Unusually circular sand dunes have been discovered on Mars
It’s not uncommon for sand to form strange shapes on Mars, but the recently discovered circular dunes are almost exactly the same.
It was made by researchers from the University of Arizona (University of Arizona) with the HiRise (High Resolution Imaging Experiment) camera orbiting Mars. the pictureswhere you can see surprisingly regular sand dunes, which are almost perfectly symmetrical.
HiRise, which weighs about 65 kilograms and is located above the Red Planet, “sees” the same wavelength as the human eye, but with the help of its telescopic lens, takes pictures of unparalleled quality. A feature of its detail is that the smallest objects that can be removed in HiRise images are about 1 meter in diameter. This means that in the image of a telescope, which can simultaneously capture a circle with a diameter of about six kilometers from the surface of Mars, we can clearly make out a kitchen table. In addition, HiRise is capable of taking infrared images, which provide researchers with useful information about crystals and minerals on the surface of the Red Planet.
the Mars Reconnaissance OrbiterBy the camera on the NASA spacecraft orbiting Mars, from a height of about 300 kilometers, it shows that the sands on the planet were arranged in such regular shapes by the winds blowing towards the south. The researchers figured this out from the fact that the steepest side of the circular dune is to the south.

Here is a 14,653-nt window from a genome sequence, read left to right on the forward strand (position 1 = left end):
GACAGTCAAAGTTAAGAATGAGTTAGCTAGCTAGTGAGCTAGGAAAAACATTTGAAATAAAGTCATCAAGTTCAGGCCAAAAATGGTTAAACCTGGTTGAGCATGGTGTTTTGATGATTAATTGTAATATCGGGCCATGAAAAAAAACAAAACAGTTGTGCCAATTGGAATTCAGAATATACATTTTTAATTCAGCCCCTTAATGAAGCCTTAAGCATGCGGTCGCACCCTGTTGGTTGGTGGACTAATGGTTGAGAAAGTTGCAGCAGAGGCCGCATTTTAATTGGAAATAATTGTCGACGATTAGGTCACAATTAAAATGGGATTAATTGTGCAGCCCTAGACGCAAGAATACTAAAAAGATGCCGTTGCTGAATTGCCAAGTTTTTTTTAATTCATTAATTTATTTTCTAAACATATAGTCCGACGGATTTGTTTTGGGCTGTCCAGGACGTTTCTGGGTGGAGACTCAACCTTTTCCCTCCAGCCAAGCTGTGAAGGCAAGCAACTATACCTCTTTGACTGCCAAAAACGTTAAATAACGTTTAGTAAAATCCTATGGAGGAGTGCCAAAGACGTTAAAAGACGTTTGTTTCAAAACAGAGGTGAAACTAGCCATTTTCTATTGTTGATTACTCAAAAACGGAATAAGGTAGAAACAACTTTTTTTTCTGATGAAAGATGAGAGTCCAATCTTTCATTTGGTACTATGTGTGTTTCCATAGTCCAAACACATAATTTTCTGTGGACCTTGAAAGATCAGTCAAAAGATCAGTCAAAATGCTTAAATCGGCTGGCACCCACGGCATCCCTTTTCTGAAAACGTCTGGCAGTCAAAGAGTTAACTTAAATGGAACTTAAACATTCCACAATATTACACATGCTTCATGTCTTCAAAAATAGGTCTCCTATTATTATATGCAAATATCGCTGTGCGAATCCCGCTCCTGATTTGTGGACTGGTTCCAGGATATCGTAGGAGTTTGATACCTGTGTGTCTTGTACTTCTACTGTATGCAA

The images in our November 2022 photo series are for this purpose ManufacturedThe researchers will monitor the melting of the Martian ice as the end of winter on the Red Planet approaches. Each pixel (pixel) of the images corresponds to 25 cm in reality. From this it is also possible to deduce the size of the sand dunes in the images, which – as it turns out thanks to the series of images – move about 1 meter in one Martian year (about 687 Earth days) from the equator to the poles.
The camera has already taken many pictures of many sand dunes on Mars, and they reveal a lot about the weather conditions on the planet. For example, when it surveyed Lyot Crater in the northern plains of Mars in 2010, HiRise observed dune fields that showed how dunes channel local winds through the crater’s 236-kilometer-wide region.
HiRise is currently monitoring glacier-like formations on Mars by looking for cracks that pierce its surface. The series of images captured by the camera can help scientists determine the fracturing mechanics of slow-flowing material at the base of the Martian slopes. It is believed that these deposits were once rich in ice, but the source of this ice remains a mystery, according to NASA.